Underwater Earthquake Recordings Reveal Mysterious Whale Calls
The Blue whale is believed to be the largest animal ever to exist. But nobody remembers number two. Fin whales are the second largest animals on the planet, weighing in at around 80 tons. And they’re very mysterious creatures. Now scientists have gained better access to the giant whale’s secret lives – almost accidentally.
About a decade ago, a series of underwater devices were deployed 150 miles off the coast of Vancouver Island to monitor earthquake activity.
“They discovered very quickly that in addition to all the earthquakes they had recorded, they had an amazingly rich data set of fin whale calls, which they weren’t expecting to see," Dax Soule says.
Soule is a research assistant in the School of Oceanography at the University of Washington.
He’s part of a team of scientists that analyzed a year’s worth of underwater seismic recordings from the Juan de Fuca ridge. It’s a hot spot for underwater tectonic activity. Turns out it’s also a hot spot for endangered fin whales, and these giant whales sing at a similar frequency to the deep rumblings of earthquakes.
The team was able to filter out the whale calls from the earthquakes. Then they used those calls to map whale movements as they traveled past a series of underwater earthquake recording devices, called seismometers.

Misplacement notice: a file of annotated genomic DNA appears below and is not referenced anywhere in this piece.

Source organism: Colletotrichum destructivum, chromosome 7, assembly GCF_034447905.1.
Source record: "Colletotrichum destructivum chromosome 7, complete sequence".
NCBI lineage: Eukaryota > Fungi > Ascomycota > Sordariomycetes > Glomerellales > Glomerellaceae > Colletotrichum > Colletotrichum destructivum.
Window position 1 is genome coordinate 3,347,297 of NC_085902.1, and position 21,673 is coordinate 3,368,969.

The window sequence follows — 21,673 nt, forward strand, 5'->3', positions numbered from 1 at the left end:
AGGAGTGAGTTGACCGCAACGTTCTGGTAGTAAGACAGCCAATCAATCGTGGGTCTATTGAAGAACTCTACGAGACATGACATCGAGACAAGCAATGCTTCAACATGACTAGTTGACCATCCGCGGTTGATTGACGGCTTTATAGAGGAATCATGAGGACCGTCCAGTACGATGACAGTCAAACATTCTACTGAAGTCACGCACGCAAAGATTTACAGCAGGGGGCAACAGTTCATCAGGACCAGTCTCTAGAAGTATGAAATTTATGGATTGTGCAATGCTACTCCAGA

That will help scientists better understand how these mysterious animals communicate and migrate.
“If you think about trying to get meaningful data on something that can swim 25-30 knots and is 80 feet long and spends most of its time in the deep sea, that’s a pretty big challenge," Soule says.
Kate Stafford is a whale expert with the Applied Physics Lab at the University of Washington.
“What it shows us is that the Juan de Fuca ridge area, the area off of Northern Oregon and southern BC, is really important for these whales," Stafford says. "They’re not just migrating through. They seem to be spending a fair bit of time in this region.
Fin whale calls aren’t musical like the songs of humpacks and other whales. But Stafford says their low frequency pulses help them stay in contact when they’re migrating.
"So it’s very similar to what birds do when they’re migrating at night. I’m here. I’m here. I’m here."
Other whales can hear these pulses miles away, allowing them to stay in touch as they travel all around the world’s oceans. But Stafford says that might not always be the case.
“This 20 hertz pulse that they make. That is right in the same frequency band as a lot of commercial shipping, and ship noise has been increasing as we’re starting to transport more and more things across the Pacific and across the Atlantic," she says.
Stafford says shipping noise could make it harder for the whales to communicate with one another or detect dangers, like oncoming ships.
A fin whale washed up near Seattle in April. It is believed to have died after colliding with a ship.
Copyright 2013 KUOW